special about seeing it backed by city buildings.
But even away from the river, there is wildlife alongside and above the chaotic streets.
These Red-Masked Parakeets Psittacara erythrogenys were investigating and squabbling over this
pipe over the street, presumably considering it a potential nest hollow.
Shamefully this parrot's numbers are in decline due to the demands of the pet trade.


But one of the most startling aspects of Guayaquil is the presence of a large population of Green Iguanas Iguana iguana in Seminario Park, surrounded by busy streets. They are quite unfazed by people, lounging in the trees and coming down to dine on lettuce provided.

On weekends locals crowd in to see them, and the whole thing is quite surreal!


And that's all for this time. I hope you've found it better than nothing! And when in Guayaquil, it really is worth taking a few hours to stroll the Malecon, have lunch there - and of course visit the iguanas.

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Wednesday, 22 April 2015

Ecuador's Drier Side

Ecuador's natural values are well-known and for very good reasons; tropical lowland rainforest, Andean cloud forests, alpine páramo above the tree line, and of course the ever magnetic and fabulous Galápagos. But dry deciduous forests, where no rain falls for half the year? Well they certainly exist and support their own suites of plants and animals, but there is a reason you may not be familiar with them - most of them have gone, converted to crops, stock pasture and cities. They grow along the southern near-Pacific coastal strip, and in a land where most of the surface area is mountainous or Amazon rainforest, the flat fertile coastal plains have inevitably attracted intensive agriculture. The rich volcanic soils washed down from the Andes now support crops of bananas, sugar cane, rice, cocoa and cattle. Tiny Ecuador is the world's leading banana producer and exporter, and the eighth largest exporter of cocoa. And, in the last decade the insidious palm oil industry has begun taking up land in the northern sector of the coastal strip. The remnants of the dry forests now represent barely 5% of what they once were.

But despite all this, all is not lost. 
Cerro Blanco Reserve, on the outskirts of Guayaquil, Ecuador's largest city.
It is a 2500 hectare private reserve, owned by a large cement company and staffed and
researched by volunteers, many of whom are students.
The big deciduous trees are Bottle-trunk Ceibas Ceiba trichistandra.
South of Guayaquil, by the highway to Machala, is the much bigger Manglares Churute Ecological Reserve of 35,000 hectares. The majority is dry forest, but not all; manglares means mangroves in Spanish and the reserve protects 8000 hectares of mangroves, another highly threatened habitat in Ecuador. (Here the burgeoning prawn farming industry is the chief culprit.)
Mangroves and dry forest, Manglares Churute Ecological Reserve.
There are other small scattered reserves too, such as the wonderful Jocotoco Foundation's Yunguilla Reserve near Cuenca; this 370 hectare reserve was purchased to protect the last known population of the Critically Endangered Pale-headed Brush Finch Atlapetes pallidiceps. Although I've been fortunate enough to have fleeting views of this very rare bird, I'm afraid I can't offer you a photo!
Looking across Yunguilla Reserve.
Due to Jocotoco's efforts, the finch has been downgraded (or upgraded surely!) from Critically Endangered
to Endangered; nonetheless there are still only 250 birds left, all of them here.
What lives in the these forests? Well, rather a lot of species still, despite their decline. Here are some of them. I apologise for some of these photos, but most of the species are scarce and I felt it worth introducing them anyway.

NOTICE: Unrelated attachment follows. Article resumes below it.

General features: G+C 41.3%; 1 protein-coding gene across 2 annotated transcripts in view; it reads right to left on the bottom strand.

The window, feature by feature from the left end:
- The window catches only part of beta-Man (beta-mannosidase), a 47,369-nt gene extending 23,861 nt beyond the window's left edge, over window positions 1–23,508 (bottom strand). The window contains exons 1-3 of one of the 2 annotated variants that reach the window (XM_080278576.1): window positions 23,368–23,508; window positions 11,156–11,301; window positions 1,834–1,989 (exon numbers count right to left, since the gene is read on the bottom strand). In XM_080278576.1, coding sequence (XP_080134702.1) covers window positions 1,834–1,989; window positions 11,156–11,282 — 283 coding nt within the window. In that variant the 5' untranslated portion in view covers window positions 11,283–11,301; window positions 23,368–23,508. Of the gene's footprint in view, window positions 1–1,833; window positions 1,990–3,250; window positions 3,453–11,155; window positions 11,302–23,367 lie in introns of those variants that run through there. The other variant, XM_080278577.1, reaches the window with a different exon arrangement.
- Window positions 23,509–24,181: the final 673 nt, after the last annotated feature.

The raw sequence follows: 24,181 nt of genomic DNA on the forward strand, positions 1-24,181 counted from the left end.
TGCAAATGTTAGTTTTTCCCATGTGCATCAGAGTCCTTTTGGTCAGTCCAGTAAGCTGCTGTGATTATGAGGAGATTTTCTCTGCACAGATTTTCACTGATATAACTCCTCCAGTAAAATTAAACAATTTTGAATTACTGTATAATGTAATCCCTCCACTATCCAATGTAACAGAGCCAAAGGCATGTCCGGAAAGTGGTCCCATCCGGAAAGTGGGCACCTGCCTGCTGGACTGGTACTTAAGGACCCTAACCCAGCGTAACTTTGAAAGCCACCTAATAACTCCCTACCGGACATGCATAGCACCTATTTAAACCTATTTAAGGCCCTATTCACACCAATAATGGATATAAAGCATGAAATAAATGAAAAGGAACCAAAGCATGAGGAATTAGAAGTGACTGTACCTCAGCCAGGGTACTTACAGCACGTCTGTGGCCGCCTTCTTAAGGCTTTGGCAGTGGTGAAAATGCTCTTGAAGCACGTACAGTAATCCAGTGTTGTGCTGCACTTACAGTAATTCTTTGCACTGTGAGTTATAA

Male Northern Violaceous (or Gartered) Trogon Trogon caligatus Cerro Blanco.Trogons are a delight, especially to those of us who don't normally see them.
They form a tropical Family (and indeed Order) found especially in South America but also
across Africa and Asia.
 
Saffron Finch Sicalis flaveola Cerro Blanco Reserve. It is now regarded as a tanager;
it is widespread, but is too beautiful not to include here.
Laughing Falcon Herpetotheres cachinnans Cerro Blanco Reserve.
A species not restricted to these dry forests; a snake and lizard specialist.
Tropical Gnatcatcher Polioptila plumbea, Cerro Blanco Reserve.
One of the numerous tyrant-flycatchers, an ancient South American
passerine grouping.
Pacific (or  Peruvian) Pygmy Owl Glaucidium peruanum, Cerro Blanco Reserve.
This tiny owl, often found by following mobbing small birds, is a dry forest specialist, though it has
also adapted to urban living as the forests are cleared.
Streak-headed Woodcreeper Lepidocolaptes souleyetii, Cerro Blanco Reserve.
The woodcreepers are trunk and branch probers, funariids or oven birds, the 'other' big group
of South American sub-oscines, ancient passerines. Most woodcreepers are wet forest birds,
bu this one specialises in dry forests.
White-tailed Jay Cyanocorax mystacalis, Cerro Blanco Reserve.
A scarce species apparently declining further through habitat clearance.
Grey-cheeked Parakeet Brotogeris pyrrhoptera, Manglares Churute Ecological Reserve.|
Loss of the dry forest has led to this subtly-hued little parrot being listed as Endangered.
This reserve and Cerro Blanco are two of only four reserves that protect them, including one in Peru.
White-necked Puffbird Notharchus hyperrhynchus Manglares Churute Ecological Reserve.|
Again, most puffbirds live in wetter forests; this one is described as 'rare to uncommon' in Ecuador.
Mantled Howler Monkey Alouatta palliata, Manglares Churute Ecological Reserve.|
While common in South America, this species is not at all common further south, and this reserve
is a stronghold for them in Ecuador.
Tegu, Family Teiidae, Cerro Blanco Reserve.
Unidentified skink, Manglares Churute Ecological Reserve.|
I love that tail!
Cracker Butterflies Hamadryas sp., Cerro Blanco Reserve, above and below.
Their camouflage is superb.
The name comes from the sound of a displaying male's wings!
 
Colonial spider web, Manglares Churute Ecological Reserve.|
To my shame I have no idea what these lovely flowers are at Manglares Churute Ecological Reserve,
but I find them too interesting to omit. I'd appreciate any assistance you can give.
I was intrigued too by this epiphytic cactus in the same reserve;
the concept was entirely new to me, but maybe I just don't get out enough...
You probably wouldn't got to Ecuador specifically for the dry forests, but when you do go it would be a great shame to miss them.